As I have written before, the quantitative revolution in culture is a living creature that consumes data and spits out homogeneity. Take the music industry. Before the 90s, music labels routinely lied to Billboard on their sales figures to boost their favorite artists. In 1991, Billboard changed their methodology to use more objective data, including point-of-sale information and radio surveys that did not rely on label information. The cards changed overnight. Rock and roll bands were toppled, and hip-hop and country surged. As graphics became more honest, they also became more static. Popular songs stay longer than before. An analysis of the history of pop music styles revealed that rap and hip-hop have dominated American pop music longer than any other musical genre. As the music analytics revolution has grown, radio playlists have become more repetitive and by certain measuresthe most popular songs became more similar to each other.

Or take a movie. As with music, you could certainly argue that the communications revolution has created an abundance of video content that, taken as a whole, is incredibly diverse. But while the rules of making a viral video or critically acclaimed movie are deeply complex, blockbuster movies are very much like a solved equation. In 2019the 10 biggest films at the domestic box office included two Marvel sequels, two animated sequels, a reboot of a 90s Blockbusterand one Batman spin off. In 2022the 10 biggest films at the domestic box office included two Marvel sequels, an animated sequel, a reboot of a 90s Blockbusterand one Batman spin off. Correctly observing that audiences reacted predictably to familiar IP, the studios invested in a strategy that pulled original IP out of the top 10 charts. Blockbusters are kinda boring now, not because Hollywood is dumb, but because it’s gotten so smart.

Is what I’m complaining about really a problem? Does it really matter that people watch a lot of Marvel sequels, or that baseball no longer dominates the national discourse? These problems do not belong to the inequality of wealth, to democratic continuity or to malaria in the spectrum of material problems. But I don’t want to hold cultural analysis as a ransom for the malaria test. The fact that movies and music aren’t as important as mortality is part of why they’re so important. Like Larry Kramer wrote sugar, culture is perhaps the most important thing in life, precisely because it is about living, not just staying alive.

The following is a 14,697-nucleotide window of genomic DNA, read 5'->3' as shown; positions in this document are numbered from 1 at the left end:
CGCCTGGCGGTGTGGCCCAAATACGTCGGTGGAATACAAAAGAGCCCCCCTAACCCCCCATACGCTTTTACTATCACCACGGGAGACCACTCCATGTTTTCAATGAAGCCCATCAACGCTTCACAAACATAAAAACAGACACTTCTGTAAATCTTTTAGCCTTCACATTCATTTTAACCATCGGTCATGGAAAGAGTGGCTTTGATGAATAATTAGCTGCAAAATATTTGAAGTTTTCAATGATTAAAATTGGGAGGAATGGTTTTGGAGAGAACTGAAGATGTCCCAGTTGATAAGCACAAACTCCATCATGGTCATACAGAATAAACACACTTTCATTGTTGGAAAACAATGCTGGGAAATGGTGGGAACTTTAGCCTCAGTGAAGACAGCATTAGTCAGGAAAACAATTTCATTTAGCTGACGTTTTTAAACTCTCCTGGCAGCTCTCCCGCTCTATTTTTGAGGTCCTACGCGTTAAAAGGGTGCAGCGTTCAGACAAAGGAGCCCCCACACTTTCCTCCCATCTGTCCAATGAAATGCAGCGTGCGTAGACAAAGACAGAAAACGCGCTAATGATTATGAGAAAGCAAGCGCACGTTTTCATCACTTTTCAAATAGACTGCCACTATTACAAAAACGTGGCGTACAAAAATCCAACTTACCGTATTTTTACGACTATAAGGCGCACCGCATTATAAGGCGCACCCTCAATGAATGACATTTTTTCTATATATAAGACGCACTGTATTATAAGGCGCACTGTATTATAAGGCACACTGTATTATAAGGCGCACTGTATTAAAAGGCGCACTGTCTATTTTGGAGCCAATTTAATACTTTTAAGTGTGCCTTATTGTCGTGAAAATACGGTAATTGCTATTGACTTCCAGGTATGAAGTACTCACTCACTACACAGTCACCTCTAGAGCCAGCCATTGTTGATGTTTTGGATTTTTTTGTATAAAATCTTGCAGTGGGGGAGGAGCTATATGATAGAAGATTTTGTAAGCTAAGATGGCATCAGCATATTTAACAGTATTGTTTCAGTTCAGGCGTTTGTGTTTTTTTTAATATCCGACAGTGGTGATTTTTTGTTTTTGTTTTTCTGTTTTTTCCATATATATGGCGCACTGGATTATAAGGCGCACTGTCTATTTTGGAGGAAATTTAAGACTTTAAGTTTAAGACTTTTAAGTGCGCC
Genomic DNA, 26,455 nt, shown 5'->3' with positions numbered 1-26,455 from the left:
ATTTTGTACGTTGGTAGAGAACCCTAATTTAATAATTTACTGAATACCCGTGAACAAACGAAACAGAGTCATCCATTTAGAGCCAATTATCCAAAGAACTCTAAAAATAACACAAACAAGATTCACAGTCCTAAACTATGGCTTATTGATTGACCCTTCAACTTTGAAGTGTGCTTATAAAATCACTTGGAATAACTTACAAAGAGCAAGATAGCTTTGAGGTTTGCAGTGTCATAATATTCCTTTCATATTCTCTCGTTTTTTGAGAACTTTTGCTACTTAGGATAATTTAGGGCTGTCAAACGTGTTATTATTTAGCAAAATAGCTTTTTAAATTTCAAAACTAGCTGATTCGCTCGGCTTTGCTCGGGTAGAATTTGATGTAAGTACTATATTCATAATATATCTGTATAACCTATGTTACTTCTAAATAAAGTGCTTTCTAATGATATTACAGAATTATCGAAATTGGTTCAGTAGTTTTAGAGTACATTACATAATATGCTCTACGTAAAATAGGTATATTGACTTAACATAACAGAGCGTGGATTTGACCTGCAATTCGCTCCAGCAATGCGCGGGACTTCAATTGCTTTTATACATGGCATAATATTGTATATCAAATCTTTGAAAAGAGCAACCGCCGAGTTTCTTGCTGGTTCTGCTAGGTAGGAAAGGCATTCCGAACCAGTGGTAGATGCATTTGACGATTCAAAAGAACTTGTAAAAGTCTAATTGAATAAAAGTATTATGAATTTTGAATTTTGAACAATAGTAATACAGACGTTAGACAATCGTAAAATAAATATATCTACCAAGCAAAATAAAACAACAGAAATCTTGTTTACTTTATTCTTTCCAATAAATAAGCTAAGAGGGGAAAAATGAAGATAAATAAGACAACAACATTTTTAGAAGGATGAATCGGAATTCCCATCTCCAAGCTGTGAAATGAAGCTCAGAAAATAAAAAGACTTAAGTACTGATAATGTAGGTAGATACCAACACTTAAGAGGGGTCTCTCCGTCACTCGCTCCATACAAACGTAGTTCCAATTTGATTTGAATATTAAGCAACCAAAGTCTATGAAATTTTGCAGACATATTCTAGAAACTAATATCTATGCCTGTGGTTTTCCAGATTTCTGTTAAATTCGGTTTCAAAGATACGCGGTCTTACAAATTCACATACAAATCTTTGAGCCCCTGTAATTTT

So yes, I care about the dark side of Moneyball. Nobel Prize-winning particle physicist Frank Wilczek once said that beauty exists as a dance between opposing forces. First, he said, beauty benefits from symmetry, which he defined as “change without change.” If you spin a circle, it remains a circle, just as reversing the sides of an equation always reveals a truth (2+2=4, and 4=2+2). But beauty also draws on what Wilczek calls “exuberance,” or emergent complexity. Watching inside a mosque or one cathedralor looking at a classic Picasso or Pollock painting, you see neither total chaos nor simple symmetry, but rather a kind of synthesis; an artistic vertigo bounded by a sense of order, which gives the whole a seductive intelligibility.

Cultural Moneyballism, in this view, sacrifices exuberance in the name of stereotypical symmetry. It sacrifices diversity for familiarity. It solves finite games at the expense of infinite games. His genius blunts the rough edges of entertainment. I think it’s worth caring about. It is really worth asking the question: in a world that will only become more influenced by mathematical intelligencecan we ruin culture by our attempts to perfect it?


Want to discuss the future of business, technology, and the abundance agenda? Join Derek Thompson and other experts to That of the Atlantic first Progress Summit in Los Angeles on December 13. Free virtual and in-person passes available here.